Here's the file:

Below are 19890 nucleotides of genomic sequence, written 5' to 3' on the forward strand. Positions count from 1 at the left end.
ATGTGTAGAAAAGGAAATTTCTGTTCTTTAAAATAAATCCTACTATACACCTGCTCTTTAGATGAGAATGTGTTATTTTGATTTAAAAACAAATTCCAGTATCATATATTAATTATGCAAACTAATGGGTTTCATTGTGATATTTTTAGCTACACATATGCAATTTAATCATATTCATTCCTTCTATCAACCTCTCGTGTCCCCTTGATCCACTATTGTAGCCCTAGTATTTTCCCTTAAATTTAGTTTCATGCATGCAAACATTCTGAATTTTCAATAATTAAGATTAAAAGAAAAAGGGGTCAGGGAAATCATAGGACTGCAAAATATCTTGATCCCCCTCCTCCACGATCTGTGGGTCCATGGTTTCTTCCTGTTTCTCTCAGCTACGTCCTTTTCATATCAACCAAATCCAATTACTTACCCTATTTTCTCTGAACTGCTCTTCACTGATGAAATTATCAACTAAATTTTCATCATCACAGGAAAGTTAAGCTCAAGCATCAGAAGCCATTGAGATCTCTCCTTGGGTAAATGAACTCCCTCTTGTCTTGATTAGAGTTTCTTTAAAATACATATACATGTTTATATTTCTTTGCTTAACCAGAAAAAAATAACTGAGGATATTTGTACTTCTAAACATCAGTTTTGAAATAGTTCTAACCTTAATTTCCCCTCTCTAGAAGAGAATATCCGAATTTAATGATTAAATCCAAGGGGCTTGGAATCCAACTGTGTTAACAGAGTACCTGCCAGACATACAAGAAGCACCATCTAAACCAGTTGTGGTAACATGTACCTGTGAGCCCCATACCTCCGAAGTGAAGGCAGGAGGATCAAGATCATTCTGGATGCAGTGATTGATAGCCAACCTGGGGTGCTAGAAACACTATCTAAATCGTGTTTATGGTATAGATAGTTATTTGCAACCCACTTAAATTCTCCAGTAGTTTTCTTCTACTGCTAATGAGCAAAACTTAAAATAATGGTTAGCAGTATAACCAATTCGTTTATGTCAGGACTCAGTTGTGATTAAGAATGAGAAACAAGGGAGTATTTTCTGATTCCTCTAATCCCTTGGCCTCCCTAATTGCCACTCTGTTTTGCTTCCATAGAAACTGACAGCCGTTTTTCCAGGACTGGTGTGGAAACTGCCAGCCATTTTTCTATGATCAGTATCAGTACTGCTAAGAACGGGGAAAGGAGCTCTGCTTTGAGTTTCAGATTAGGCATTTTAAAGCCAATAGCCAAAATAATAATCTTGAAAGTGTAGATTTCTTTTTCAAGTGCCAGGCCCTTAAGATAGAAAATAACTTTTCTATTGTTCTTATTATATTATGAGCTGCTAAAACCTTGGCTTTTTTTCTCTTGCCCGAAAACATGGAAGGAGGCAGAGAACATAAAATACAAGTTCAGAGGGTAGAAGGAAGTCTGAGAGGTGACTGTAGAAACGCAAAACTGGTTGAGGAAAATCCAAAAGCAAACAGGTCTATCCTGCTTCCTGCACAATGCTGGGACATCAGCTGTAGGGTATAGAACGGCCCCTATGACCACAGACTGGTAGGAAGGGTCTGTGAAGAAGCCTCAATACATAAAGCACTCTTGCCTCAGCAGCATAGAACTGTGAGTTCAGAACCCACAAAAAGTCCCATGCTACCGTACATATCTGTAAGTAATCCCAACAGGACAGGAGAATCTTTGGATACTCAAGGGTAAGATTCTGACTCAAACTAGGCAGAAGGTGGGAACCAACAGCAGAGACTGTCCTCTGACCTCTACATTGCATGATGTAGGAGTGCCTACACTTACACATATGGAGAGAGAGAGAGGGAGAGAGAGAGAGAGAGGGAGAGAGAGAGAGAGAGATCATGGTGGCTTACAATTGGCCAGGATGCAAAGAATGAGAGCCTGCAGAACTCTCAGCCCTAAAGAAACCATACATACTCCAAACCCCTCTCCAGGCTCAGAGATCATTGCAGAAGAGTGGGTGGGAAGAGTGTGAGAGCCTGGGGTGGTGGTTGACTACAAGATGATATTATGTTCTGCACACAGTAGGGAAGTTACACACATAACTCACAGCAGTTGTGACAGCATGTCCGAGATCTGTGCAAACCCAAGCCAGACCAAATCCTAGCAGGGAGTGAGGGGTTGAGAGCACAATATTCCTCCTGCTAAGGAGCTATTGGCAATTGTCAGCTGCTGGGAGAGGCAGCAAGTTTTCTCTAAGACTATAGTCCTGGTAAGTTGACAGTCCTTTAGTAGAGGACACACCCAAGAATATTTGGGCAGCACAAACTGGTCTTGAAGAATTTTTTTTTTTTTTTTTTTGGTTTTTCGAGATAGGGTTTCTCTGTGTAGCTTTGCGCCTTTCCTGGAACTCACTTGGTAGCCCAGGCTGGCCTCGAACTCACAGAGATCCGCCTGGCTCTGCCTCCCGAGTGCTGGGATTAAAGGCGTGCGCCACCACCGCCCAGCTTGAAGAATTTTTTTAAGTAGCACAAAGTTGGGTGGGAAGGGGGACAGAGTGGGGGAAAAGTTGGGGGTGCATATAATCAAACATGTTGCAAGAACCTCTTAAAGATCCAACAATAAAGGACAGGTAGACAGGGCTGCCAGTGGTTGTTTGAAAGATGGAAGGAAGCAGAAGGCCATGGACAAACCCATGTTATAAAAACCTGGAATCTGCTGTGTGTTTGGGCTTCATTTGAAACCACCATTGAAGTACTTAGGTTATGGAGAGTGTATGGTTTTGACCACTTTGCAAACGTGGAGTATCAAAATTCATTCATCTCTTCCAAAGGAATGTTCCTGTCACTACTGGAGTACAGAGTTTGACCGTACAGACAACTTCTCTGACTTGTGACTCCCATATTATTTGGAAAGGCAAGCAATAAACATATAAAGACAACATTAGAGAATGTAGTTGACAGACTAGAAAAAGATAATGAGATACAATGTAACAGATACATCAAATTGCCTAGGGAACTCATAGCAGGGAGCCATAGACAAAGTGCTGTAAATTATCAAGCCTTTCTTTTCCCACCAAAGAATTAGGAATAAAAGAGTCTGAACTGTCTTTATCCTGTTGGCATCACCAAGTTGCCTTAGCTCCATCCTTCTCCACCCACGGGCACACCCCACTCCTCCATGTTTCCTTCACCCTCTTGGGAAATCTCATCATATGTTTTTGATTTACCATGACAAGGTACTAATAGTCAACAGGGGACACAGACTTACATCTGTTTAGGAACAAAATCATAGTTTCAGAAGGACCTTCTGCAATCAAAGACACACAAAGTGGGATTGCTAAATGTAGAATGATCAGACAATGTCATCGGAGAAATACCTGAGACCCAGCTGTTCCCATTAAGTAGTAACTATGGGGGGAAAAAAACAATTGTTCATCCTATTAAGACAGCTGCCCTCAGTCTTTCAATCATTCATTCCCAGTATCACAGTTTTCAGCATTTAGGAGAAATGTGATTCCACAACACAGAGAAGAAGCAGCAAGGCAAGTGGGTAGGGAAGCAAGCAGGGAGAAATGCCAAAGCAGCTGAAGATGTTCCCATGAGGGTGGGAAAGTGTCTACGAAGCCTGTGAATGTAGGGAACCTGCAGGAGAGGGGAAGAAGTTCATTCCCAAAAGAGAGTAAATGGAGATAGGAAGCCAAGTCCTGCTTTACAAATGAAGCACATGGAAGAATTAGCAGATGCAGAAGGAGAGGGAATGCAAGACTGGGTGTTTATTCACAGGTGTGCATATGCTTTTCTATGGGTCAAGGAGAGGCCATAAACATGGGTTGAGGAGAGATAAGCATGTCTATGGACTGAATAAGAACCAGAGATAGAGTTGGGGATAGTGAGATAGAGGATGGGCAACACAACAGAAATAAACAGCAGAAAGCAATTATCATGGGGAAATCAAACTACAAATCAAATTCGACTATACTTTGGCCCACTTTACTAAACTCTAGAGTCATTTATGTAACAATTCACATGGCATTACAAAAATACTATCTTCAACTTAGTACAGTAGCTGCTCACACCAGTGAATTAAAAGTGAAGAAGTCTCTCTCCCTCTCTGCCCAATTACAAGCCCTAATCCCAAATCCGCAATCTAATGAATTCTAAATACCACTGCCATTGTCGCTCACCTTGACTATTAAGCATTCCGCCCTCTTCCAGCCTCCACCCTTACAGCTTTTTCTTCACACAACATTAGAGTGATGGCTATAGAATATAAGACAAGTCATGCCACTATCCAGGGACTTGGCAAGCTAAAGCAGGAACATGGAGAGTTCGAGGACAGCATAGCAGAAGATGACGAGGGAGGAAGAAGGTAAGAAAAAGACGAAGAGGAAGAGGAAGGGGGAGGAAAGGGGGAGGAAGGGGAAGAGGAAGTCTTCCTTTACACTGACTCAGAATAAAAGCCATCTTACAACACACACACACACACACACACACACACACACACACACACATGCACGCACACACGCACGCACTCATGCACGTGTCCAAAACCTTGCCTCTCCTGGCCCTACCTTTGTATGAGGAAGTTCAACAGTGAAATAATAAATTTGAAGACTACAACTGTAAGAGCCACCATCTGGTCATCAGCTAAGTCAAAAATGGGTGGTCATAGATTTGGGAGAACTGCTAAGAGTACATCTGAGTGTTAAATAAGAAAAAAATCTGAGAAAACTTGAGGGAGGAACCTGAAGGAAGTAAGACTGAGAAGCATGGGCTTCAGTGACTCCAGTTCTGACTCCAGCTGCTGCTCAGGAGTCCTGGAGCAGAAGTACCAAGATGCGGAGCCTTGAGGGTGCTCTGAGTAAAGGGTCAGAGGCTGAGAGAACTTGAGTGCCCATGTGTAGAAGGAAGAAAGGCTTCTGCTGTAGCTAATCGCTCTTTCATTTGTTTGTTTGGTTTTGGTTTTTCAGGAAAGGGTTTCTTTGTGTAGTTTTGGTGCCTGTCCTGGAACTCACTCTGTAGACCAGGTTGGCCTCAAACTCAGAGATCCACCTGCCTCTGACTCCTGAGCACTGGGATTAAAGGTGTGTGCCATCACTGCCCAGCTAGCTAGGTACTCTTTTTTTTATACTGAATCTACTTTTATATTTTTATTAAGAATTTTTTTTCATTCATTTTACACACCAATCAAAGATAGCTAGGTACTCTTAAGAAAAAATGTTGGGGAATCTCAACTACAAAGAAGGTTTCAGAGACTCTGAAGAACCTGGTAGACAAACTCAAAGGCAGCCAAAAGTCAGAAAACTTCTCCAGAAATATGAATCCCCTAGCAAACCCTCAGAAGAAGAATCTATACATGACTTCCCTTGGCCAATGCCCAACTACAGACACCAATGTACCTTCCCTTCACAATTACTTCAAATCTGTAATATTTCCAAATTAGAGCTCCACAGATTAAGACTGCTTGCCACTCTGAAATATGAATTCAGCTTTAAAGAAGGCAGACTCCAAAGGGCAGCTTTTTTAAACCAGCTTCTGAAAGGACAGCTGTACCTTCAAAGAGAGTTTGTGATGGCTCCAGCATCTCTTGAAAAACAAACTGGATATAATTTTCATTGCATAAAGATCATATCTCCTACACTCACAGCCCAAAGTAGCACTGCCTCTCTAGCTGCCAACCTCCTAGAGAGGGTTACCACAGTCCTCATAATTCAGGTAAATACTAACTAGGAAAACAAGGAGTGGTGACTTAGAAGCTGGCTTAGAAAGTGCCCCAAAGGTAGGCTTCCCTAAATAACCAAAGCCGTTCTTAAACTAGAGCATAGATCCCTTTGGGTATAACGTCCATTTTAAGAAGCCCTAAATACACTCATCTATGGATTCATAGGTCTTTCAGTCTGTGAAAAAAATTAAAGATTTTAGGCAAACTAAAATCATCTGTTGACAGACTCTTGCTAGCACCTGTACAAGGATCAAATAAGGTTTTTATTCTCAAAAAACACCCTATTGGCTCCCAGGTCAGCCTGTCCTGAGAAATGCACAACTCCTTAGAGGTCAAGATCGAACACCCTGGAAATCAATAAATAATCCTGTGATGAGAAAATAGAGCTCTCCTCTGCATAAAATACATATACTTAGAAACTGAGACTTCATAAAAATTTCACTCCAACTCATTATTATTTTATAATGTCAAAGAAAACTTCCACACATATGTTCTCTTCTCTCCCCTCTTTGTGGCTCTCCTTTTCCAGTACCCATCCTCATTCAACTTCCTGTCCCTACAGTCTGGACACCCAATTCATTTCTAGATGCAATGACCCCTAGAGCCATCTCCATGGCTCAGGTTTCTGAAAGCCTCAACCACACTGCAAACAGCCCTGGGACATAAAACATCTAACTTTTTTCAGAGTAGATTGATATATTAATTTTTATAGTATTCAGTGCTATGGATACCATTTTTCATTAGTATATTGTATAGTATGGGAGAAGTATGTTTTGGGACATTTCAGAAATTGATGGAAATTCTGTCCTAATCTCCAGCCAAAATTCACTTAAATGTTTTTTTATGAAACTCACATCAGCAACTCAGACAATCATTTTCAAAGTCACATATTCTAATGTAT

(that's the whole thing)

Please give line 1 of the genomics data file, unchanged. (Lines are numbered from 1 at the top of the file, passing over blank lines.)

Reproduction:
Below are 19890 nucleotides of genomic sequence, written 5' to 3' on the forward strand. Positions count from 1 at the left end.